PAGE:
This post was inspired by listening to a BBC 5Live radio programme yesterday on the Walton Neuro Centre (Walton Centre NHS Trust) and the work it does treating and rehabilitating people with acquired brain injuries and neurological conditions. You can listen to the programme here; it is available for another 29 days from 4 February 2015.

If you or a loved one have been recently diagnosed with a long-term condition or illness or have experienced a life-changing injury, the quest for information regarding the condition/illness/injury can become all-consuming. Google becomes your favourite aunt/uncle. You speak to a nurse. You find a charity that supports people living with the condition/illness/injury’s impact. You read books. You might even get a second opinion from another medical specialist. You wonder whether you have answered every question and dealt with all the possibilities.

It is quite normal that people seek as much information as they can in this situation. Sometimes you have to be in information gathering mode in order to deal with the changes dropped into your lives. You may have to find alternative housing, deal with the banks to get access to a loved one’s bank accounts so you can pay the mortgage and bills, deal with insurance companies, learn exercises for a rehabilitation programme, and more. Seeking and gathering information to deal with these issues is important and necessary.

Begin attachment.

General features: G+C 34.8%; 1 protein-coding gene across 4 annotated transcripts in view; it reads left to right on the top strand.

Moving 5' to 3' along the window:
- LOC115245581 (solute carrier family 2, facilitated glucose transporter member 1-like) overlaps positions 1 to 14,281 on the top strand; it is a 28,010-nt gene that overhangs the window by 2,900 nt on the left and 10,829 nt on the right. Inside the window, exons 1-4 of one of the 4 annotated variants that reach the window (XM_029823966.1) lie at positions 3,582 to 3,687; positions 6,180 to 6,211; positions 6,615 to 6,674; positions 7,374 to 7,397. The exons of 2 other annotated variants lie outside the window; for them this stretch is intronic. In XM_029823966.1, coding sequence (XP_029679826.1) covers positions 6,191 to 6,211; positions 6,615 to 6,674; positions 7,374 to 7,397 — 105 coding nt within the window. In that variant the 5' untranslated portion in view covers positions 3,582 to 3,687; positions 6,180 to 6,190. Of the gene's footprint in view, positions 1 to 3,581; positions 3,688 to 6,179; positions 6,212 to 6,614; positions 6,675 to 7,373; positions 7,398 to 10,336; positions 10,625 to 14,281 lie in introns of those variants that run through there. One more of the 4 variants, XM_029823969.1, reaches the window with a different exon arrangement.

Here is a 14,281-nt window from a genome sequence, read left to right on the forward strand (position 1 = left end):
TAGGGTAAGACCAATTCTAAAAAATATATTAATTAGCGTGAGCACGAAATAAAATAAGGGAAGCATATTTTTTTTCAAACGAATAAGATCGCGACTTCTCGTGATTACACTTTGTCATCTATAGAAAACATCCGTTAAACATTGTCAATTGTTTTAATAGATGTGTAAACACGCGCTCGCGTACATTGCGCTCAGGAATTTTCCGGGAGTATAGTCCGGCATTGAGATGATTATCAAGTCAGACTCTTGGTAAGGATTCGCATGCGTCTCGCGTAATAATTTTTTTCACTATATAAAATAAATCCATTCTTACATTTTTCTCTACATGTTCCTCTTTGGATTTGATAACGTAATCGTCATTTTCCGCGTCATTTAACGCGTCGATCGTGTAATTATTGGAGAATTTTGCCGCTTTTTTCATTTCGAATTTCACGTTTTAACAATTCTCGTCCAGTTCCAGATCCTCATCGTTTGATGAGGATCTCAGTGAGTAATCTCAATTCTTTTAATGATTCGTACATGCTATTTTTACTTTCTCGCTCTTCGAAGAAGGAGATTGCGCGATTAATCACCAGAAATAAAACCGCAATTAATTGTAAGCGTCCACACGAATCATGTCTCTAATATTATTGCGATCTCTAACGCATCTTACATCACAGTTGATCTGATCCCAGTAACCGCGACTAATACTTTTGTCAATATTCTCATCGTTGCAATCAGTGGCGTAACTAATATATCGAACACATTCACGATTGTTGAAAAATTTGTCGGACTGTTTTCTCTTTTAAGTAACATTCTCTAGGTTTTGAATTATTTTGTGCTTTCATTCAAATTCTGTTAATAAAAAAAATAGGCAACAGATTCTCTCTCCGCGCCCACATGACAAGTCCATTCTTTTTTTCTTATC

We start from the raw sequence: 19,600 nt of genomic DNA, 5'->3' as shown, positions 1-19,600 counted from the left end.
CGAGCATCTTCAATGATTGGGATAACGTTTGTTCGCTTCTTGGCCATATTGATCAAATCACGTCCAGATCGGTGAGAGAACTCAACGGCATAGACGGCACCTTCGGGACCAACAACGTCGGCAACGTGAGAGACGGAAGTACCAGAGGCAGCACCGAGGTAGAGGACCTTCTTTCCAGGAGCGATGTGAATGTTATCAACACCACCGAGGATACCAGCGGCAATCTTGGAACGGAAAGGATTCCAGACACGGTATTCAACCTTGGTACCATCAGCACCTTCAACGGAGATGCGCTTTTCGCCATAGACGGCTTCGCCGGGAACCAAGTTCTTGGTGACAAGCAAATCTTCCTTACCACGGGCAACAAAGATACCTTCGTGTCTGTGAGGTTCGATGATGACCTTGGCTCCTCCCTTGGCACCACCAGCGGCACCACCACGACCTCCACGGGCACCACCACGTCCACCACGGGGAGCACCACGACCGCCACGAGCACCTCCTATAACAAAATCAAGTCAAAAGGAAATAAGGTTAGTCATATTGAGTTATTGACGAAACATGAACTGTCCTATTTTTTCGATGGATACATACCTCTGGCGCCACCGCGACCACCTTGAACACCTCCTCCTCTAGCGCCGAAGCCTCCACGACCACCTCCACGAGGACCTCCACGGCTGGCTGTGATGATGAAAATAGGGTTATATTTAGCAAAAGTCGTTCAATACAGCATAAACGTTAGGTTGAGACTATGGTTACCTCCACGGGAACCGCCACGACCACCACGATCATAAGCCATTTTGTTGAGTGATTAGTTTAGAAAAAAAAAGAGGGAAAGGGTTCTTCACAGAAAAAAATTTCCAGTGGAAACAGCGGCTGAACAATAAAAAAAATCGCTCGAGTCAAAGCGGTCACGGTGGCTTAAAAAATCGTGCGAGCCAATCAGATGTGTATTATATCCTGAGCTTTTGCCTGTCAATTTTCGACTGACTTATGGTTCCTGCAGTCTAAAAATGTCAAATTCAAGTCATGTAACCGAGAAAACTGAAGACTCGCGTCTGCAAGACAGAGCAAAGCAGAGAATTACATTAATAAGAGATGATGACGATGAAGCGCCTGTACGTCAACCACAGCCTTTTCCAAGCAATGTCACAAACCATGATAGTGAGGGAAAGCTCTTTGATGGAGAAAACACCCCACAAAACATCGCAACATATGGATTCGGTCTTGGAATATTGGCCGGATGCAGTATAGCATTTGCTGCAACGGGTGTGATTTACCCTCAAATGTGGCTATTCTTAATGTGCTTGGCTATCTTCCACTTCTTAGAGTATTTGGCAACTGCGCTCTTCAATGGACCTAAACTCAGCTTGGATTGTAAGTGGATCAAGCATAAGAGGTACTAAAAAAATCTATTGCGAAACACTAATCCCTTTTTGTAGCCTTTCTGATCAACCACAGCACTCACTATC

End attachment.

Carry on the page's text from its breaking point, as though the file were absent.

At times the downside of gathering lots and lots of information about the condition/illness/injury itself is when it leads to scaring yourself to the point you experience a lot of anxiety, cannot sleep or you do nothing because everything just seems hopeless. When the quest for information becomes all-consuming in this way, then that is when we need to ask ourselves several questions:

  • How much info is too much?
  • Is it not a case of having too much information but how I am taking it in and interpreting or applying it?
  • Do I have the right information?

Possible Answers

Sometimes we want The Answer. We want to know why the condition/illness/injury happened. We want to know what to avoid so it does not happen again (having a relapse, cancer returning, having another heart attack, etc.). We want to know how to fix it.

This is natural. We humans are meaning-making problem solving beings. We want to make sense of what is happening to us. Information helps us do that. Information, meaning and problem solving gives us certainty. Certainty gives us a sense of being in control.

But sometimes there is no answer. You may hear nurses/doctors say, ‘We don’t know why it happened. The cause is idiopathic.'(Idiopathic means unknown.) Or in relation to the prognosis, you hear them say, ‘We have to wait and see.’ You hear the words ‘unpredictable’ and ‘uncertain’ in relation to recovery.

Living with no answers and ongoing uncertainty on a daily basis over weeks, months, even years is not easy.

Sometimes it is not a case of having a lot of information, but how we take it in and apply it to ourselves. Having a lot of information can be very helpful. There is that saying that ‘knowledge is power’. But if you interpret or apply the information in such a way you are incredibly unhappy, or you do not do anything with it, then something else is needed.

Is there an alternative?

I think there is. And there are several alternatives. But they may not always be easy. There is no magic wand. (It’s ok to hold on to that possibility, but hold that possibility lightly.) There is a learning curve involved.